I planted my left leg as far away as I could and lunged or maybe lurched, literally dragging the dog. I gave a quick check to his collar. He took a step toward me. I decided to maintain speed and direction away from these creatures of interest. I didn’t have a tool to capture and dispose of them.

The Beast disagreed with me. He was trying to head to the kittehzzelz nest. I put my head down and squared my shoulder as I attempted a long stride away. He usually falls in line, but not this morning. Not only was he being civilly disobedient, but he was turned in the direction of opposition.

I yanked and dragged. He wasn’t budging. This was becoming very annoying. I tugged harder. So did he. He was intent on staying put. I turned around. I was shocked to see a crazy orange kittehzzelz almost nose to nose with the dog. The Beast was more curious than anything. Usually smaller creatures run away from his dangerous heft. Not this kittehzzelz. I’m like, is this thing rabid? Where’s its sense of danger? Then it happened.

The kittehzzelz was evolving from a medium sized ball of fluff to a more ferocious self. A kittehbobcat, maybe. It made itself much bigger. It changed its shape to increase it’s  girth by arching its  back. Its eyes were about twice the size of a minute ago. It spit, too.

I was all like, why the hell are you compelled to come up to my dog and get aggressive? I didn’t have a pokeball or anything–not even a treat–to throw at it. So I yelled at it. I was getting worried. I needed to get to work and I didn’t feel like pulling a vicious, rabid kittehbobcat off of my dog. And this vicious kittehbobcat sure seemed like it was ready to attack. Really. I am not making this up.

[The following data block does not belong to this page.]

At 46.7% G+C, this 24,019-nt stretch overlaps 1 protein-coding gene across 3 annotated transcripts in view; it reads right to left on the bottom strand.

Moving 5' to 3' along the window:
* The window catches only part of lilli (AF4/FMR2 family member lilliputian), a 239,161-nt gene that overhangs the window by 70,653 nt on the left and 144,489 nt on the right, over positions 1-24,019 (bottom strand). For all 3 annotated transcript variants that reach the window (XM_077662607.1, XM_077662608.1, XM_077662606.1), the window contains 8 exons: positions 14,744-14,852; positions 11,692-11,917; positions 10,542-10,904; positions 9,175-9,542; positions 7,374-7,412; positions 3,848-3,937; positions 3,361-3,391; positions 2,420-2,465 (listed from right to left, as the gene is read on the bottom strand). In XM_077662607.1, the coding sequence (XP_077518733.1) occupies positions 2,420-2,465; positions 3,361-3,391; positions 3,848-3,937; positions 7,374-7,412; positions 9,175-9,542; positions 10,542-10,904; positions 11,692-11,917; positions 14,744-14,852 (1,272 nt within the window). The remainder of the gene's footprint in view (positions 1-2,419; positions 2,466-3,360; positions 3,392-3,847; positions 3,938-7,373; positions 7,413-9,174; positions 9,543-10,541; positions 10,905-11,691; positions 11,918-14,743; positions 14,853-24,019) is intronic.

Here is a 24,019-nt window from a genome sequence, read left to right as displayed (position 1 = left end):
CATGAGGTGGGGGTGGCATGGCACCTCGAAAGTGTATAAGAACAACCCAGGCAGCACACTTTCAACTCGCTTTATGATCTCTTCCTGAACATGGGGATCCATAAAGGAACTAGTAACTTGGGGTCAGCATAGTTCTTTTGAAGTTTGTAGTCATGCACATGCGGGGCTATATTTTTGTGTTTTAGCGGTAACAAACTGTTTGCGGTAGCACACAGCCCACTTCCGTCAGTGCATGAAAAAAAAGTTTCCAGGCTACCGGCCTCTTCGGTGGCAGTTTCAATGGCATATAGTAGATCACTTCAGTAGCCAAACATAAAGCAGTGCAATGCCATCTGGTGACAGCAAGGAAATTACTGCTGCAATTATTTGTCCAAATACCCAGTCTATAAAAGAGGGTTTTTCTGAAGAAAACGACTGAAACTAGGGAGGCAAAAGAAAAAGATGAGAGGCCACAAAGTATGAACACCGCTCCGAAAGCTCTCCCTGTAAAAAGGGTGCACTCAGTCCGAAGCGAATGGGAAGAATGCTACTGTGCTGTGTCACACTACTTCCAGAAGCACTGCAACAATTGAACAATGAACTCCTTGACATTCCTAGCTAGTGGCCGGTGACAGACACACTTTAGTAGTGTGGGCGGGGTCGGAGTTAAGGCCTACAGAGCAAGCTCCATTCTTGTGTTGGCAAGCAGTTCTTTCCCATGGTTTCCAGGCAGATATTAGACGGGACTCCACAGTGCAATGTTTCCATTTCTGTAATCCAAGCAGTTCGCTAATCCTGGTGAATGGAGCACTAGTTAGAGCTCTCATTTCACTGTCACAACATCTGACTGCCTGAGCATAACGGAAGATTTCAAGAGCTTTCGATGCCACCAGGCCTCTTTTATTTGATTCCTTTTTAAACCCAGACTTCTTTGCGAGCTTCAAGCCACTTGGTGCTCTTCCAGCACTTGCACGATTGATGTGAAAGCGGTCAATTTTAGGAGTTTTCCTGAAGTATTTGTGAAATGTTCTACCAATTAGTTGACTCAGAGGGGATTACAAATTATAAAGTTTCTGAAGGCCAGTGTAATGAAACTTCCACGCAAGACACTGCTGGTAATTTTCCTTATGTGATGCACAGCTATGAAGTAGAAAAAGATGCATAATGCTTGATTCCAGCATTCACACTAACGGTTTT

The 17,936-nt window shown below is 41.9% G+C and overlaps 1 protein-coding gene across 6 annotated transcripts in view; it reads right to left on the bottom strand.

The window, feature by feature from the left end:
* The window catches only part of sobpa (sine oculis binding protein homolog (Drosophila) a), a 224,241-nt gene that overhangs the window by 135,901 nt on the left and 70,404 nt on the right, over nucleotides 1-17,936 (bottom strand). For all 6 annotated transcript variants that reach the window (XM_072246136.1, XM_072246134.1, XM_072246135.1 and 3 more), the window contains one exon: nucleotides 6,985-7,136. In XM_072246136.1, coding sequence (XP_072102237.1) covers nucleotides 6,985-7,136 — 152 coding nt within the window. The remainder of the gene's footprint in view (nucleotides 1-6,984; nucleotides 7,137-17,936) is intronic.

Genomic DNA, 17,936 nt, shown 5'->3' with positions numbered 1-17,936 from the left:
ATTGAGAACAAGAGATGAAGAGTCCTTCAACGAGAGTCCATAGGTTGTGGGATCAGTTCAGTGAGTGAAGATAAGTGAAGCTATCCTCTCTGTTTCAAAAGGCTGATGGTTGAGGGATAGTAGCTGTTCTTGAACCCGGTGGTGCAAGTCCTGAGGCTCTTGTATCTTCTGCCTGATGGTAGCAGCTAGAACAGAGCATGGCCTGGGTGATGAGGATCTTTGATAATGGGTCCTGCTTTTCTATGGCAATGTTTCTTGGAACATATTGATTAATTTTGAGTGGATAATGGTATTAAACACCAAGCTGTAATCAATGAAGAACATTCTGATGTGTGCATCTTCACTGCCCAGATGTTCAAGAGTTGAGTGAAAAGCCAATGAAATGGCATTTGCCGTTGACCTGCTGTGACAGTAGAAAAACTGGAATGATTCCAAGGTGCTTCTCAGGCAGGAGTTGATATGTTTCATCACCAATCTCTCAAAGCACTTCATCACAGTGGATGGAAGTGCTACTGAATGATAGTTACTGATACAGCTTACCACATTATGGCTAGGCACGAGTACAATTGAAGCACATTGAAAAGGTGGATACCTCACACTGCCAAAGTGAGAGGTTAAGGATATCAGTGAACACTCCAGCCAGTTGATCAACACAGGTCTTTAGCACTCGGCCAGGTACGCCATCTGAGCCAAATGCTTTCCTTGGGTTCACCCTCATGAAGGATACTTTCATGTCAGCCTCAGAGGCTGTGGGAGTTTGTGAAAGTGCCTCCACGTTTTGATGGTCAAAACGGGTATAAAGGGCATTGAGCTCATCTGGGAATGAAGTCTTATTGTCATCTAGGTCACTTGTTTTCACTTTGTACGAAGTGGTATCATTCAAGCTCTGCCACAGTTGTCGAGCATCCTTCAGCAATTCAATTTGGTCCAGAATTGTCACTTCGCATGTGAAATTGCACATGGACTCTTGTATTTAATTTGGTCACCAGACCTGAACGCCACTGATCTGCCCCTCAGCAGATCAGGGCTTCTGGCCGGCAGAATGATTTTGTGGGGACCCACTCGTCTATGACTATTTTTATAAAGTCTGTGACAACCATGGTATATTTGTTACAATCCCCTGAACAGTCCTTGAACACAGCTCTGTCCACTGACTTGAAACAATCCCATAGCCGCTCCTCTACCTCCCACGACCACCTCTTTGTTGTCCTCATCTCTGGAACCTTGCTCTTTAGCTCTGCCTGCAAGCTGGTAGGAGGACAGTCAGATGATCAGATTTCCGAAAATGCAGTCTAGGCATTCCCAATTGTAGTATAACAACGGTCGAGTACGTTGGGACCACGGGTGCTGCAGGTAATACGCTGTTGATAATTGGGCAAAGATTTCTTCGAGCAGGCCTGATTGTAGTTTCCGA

I threw my entire weight into pulling The Beast away from the mesmerizing monster. I dug my feet into the sidewalk to gain traction. I inched The Beast away, and the vicious kittehbobcat took two steps closer. Using my outside voice, I called it a mean cat. It spit again. The Beast let go of his protest and moved with me. He was still facing the vicious kittehbobcat, but at least he was now backing away. The kittehbobcat stood it’s ground and hissed and sprayed.

The Beast begrudgingly moved with me, but still had two eyes trained on the orange monster. I followed his gaze to see the vicious kittehbobcat turn, mockingly lift its tail and trot back to its companion. That one got away.


* Loyal Reader, do NOT, tear apart your pokedeck trying to find this mythical creature. I think The Beast found the only one. Also, I made up this name.

Mine, With a Twist

chocolate and vanilla ice cream twist in a cone. i prefer a dish, tho.

After laying in a tube for 90 minutes listening to the worst, anti-rhythmic EDM while getting my pictures taken, and after a better than average but not quite good and certainly less than awesome overhyped fast-casual lunch, I decided to walk back to the office. And get some ice cream. Not really ice cream, but frozen custard. It’s a form of soft serve, I guess. But creamier.

I was actually pretty full after my eden bounty of flash cooked greens–broccoli and green beans and snow peas and zucchini and edamame and bok choy–with quinoa and a pair of nondescript sauces. Maybe if they gave you only one sauce they would have concentrated on making it more worthwhile. Doubling meh is like multiplying by one. You don’t get less meh. You don’t get more meh. Just meh. At least there was sriracha.

As full of green as I was, a frozen treat was still appealing. And, if I walked the 12 blocks from the hospital, I could both walk past the custard shop and mitigate my calorie lapse. Perhaps not a full win, but dangerously close.

It was super sunny and super breezy. So sunny that it was sizzling on the sunny side of the street and so breezy that it was chilly–like zip up your sweater chill–on the shady side. I criss crossed the street to regulate my temperature.

At first, I thought I was walking on H Street. The city blocks look pretty identical near the World Bank, but I caught myself before going off course. I did have to cross back to the shady side, though, since that’s where the custard store was.

Was is the operative word here. I passed by a dive bar that is mostly in the basement except for the bistro tables they serve under a big awning on the sidewalk. The bar smells better outside, for those of you tallying at home.